A Roman Catholic health system has entered a joint venture to operate a psychiatric hospital in Texas with a for-profit psychiatric hospital chain that's come under scrutiny for alleged quality problems.
Under the deal, which closed on July 15, Christus Santa Rosa Health Care shuttered its 60-bed Christus Villa Rosa Psychiatric Hospital in San Antonio and transferred its patients to a former competitor, 85-bed Charter Real Behavioral Health System, also in San Antonio.
Both hospitals reported an average daily census of less than 25 for 1998.
Now, Christus and Charter co-own Charter Real through the joint venture, in which Charter holds a 54% ownership stake and Christus, 46%. They've renamed the hospital Covenant Behavioral Health.
The former Charter Real is one of 91 hospitals operated by Charter Behavioral Health Systems, an Alpharetta, Ga.-based psychiatric hospital chain.
Christus Santa Rosa Health is a three-hospital division of Christus Health, a Dallas-based system with 29 hospitals.
Charter Behavioral was the subject of a CBS "60 Minutes II" expose aired in April that appeared to uncover lack of staff training and abusive treatment of adolescent patients at a Charter facility in North Carolina (April 26, p. 16).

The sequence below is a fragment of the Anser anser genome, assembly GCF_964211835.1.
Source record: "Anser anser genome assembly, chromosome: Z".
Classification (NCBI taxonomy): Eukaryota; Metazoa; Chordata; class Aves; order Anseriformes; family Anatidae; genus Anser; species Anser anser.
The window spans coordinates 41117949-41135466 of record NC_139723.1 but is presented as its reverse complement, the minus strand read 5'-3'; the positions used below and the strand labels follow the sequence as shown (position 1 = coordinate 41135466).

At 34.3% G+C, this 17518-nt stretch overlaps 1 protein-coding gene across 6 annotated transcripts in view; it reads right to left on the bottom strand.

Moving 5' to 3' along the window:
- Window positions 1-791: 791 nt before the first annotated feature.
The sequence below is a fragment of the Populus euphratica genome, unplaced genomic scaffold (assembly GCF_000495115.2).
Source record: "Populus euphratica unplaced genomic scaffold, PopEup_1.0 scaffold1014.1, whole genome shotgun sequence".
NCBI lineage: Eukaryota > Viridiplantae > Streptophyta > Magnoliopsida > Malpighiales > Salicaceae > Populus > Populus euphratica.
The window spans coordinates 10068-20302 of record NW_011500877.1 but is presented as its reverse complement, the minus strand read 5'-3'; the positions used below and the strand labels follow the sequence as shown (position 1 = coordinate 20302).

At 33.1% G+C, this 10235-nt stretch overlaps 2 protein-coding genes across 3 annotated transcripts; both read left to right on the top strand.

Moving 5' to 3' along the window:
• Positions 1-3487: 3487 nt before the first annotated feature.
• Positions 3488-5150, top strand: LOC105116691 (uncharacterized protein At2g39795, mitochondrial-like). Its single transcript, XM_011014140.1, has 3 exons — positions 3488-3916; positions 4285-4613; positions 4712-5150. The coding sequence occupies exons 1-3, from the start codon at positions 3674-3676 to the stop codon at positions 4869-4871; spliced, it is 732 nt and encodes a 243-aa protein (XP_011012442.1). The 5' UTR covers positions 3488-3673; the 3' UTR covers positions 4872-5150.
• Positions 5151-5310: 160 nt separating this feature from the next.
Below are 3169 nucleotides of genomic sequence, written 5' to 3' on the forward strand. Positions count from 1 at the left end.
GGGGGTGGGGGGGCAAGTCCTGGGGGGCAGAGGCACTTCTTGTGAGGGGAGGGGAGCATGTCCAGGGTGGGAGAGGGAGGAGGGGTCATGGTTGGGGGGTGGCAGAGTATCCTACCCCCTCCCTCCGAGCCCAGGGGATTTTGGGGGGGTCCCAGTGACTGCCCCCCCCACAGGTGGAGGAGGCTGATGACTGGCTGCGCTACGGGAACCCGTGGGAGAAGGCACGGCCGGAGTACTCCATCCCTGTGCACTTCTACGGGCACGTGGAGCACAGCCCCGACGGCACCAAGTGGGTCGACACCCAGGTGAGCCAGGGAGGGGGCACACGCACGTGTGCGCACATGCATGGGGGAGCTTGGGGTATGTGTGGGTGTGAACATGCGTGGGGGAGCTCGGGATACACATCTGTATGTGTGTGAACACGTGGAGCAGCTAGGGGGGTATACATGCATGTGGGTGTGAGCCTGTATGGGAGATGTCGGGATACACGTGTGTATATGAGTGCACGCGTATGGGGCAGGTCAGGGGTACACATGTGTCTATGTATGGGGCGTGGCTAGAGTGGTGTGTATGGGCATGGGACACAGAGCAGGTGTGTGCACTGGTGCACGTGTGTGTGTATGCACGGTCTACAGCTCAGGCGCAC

Charter has since closed the facility and reduced inpatient services at two other hospitals that had quality-of-care issues.
Also as a result of the expose the Joint Commission on Accreditation of Healthcare Organizations resurveyed 38 Charter facilities, including the renamed Convenant. While the results for the facility will not be made public until September, hospital Chief Executive Officer Jim Hunt said the survey turned up no significant problems.
Concrete discussions on the San Antonio partnership began this year but were put on hold after the CBS expose. In April Christus conducted extra inspections of the Charter facility.
"They wanted to ensure that whatever policies existed at other Charter facilities did not take place here," Hunt said. Far from finding fault with the hospital's operations, "We found that (our) mind-sets and our approaches to healthcare were very much aligned," said Christus Santa Rosa spokeswoman Talia Nye-Keif.
Through the joint venture, Christus Santa Rosa obtains access to a modern facility and expertise in the development of outpatient services.
The campus of Villa Rosa, which opened in 1971, is peppered with cottages built for long-term stays and is "not conducive to modern behavioral healthcare," Nye-Keif said.
For Charter, the joint venture provides a name change and a good deal besides, Hunt said.
"One positive outcome is being seen more as a local hospital," he said.
Hunt said the model could set a trend for Charter's relationships with Christus in other markets as well.
"I am a firm believer in the reintegration of behavioral health back into the medical-surgical side," he said.